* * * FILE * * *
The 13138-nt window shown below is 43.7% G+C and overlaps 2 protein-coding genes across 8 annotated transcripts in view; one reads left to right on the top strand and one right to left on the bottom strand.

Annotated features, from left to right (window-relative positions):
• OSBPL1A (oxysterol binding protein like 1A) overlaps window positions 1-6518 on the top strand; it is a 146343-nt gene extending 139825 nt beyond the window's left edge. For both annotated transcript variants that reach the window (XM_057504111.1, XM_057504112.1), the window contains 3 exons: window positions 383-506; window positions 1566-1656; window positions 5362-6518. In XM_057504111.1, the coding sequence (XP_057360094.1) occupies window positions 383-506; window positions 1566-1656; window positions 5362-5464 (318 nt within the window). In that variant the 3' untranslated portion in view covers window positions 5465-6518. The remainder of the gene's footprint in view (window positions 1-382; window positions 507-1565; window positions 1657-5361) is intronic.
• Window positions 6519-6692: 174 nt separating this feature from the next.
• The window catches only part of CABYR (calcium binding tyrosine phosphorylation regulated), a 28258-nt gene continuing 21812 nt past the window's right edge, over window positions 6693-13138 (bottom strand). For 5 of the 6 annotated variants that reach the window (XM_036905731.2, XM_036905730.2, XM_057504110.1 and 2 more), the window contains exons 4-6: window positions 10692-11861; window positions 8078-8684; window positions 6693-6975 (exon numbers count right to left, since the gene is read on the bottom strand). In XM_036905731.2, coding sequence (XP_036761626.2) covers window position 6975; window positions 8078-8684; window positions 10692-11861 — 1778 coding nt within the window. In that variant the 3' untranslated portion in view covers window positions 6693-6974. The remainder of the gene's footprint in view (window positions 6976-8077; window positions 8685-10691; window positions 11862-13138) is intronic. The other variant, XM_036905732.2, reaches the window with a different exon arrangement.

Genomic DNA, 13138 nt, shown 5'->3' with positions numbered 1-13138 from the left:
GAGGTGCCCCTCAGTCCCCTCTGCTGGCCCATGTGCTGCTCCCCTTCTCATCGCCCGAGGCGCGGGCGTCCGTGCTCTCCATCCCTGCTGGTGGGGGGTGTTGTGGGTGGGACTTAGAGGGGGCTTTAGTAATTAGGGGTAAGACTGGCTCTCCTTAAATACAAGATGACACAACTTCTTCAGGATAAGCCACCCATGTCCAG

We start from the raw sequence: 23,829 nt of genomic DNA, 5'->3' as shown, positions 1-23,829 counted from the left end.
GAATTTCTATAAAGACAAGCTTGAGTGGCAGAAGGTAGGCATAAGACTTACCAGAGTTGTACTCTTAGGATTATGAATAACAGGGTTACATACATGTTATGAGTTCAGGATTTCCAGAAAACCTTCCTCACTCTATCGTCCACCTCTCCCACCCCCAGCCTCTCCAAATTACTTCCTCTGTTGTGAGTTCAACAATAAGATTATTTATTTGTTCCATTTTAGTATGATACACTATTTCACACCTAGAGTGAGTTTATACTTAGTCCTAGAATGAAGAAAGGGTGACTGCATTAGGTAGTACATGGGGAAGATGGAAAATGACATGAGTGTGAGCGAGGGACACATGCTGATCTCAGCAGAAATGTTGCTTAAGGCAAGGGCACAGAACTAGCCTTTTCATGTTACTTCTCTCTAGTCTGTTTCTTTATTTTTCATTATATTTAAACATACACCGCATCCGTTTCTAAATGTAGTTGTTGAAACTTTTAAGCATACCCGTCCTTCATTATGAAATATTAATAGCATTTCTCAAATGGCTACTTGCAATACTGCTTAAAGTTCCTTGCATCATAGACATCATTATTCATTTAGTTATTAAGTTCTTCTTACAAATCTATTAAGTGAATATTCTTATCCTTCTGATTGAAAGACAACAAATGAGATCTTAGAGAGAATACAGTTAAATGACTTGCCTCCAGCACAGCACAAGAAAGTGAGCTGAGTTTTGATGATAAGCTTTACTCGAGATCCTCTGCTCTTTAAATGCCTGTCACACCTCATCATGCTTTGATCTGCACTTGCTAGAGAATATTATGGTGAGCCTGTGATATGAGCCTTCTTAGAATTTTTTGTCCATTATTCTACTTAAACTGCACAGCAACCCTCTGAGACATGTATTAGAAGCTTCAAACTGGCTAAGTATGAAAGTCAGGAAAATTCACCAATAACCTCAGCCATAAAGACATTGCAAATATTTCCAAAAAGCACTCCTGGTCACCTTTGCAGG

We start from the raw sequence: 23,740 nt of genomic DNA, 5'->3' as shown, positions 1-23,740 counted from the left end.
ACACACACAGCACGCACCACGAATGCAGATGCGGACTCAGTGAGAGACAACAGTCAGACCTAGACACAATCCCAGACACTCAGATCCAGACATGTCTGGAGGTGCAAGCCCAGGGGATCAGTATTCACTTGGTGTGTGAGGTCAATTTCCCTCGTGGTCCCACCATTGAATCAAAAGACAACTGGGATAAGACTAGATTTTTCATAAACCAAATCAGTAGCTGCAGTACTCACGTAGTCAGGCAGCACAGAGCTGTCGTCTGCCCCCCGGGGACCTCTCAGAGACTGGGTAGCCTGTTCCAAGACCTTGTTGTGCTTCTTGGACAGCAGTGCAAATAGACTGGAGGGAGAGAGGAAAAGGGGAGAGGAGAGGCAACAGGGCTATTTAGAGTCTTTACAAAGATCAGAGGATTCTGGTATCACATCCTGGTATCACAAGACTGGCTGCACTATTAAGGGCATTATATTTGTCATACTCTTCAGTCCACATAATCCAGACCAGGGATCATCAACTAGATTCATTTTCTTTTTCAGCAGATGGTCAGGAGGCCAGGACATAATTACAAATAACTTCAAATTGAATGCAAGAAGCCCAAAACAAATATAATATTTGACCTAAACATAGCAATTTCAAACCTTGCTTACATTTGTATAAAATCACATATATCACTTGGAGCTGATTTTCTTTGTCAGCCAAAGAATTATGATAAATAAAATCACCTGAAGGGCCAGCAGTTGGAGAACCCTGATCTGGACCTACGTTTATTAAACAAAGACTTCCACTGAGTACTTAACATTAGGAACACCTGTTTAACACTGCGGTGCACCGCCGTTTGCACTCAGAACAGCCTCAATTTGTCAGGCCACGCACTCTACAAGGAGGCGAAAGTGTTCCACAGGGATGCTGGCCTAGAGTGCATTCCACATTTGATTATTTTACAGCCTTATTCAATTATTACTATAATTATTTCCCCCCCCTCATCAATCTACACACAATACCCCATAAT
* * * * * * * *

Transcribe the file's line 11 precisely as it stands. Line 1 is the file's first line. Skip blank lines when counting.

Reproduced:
ACACACACAGCACGCACCACGAATGCAGATGCGGACTCAGTGAGAGACAACAGTCAGACCTAGACACAATCCCAGACACTCAGATCCAGACATGTCTGGAGGTGCAAGCCCAGGGGATCAGTATTCACTTGGTGTGTGAGGTCAATTTCCCTCGTGGTCCCACCATTGAATCAAAAGACAACTGGGATAAGACTAGATTTTTCATAAACCAAATCAGTAGCTGCAGTACTCACGTAGTCAGGCAGCACAGAGCTGTCGTCTGCCCCCCGGGGACCTCTCAGAGACTGGGTAGCCTGTTCCAAGACCTTGTTGTGCTTCTTGGACAGCAGTGCAAATAGACTGGAGGGAGAGAGGAAAAGGGGAGAGGAGAGGCAACAGGGCTATTTAGAGTCTTTACAAAGATCAGAGGATTCTGGTATCACATCCTGGTATCACAAGACTGGCTGCACTATTAAGGGCATTATATTTGTCATACTCTTCAGTCCACATAATCCAGACCAGGGATCATCAACTAGATTCATTTTCTTTTTCAGCAGATGGTCAGGAGGCCAGGACATAATTACAAATAACTTCAAATTGAATGCAAGAAGCCCAAAACAAATATAATATTTGACCTAAACATAGCAATTTCAAACCTTGCTTACATTTGTATAAAATCACATATATCACTTGGAGCTGATTTTCTTTGTCAGCCAAAGAATTATGATAAATAAAATCACCTGAAGGGCCAGCAGTTGGAGAACCCTGATCTGGACCTACGTTTATTAAACAAAGACTTCCACTGAGTACTTAACATTAGGAACACCTGTTTAACACTGCGGTGCACCGCCGTTTGCACTCAGAACAGCCTCAATTTGTCAGGCCACGCACTCTACAAGGAGGCGAAAGTGTTCCACAGGGATGCTGGCCTAGAGTGCATTCCACATTTGATTATTTTACAGCCTTATTCAATTATTACTATAATTATTTCCCCCCCCTCATCAATCTACACACAATACCCCATAAT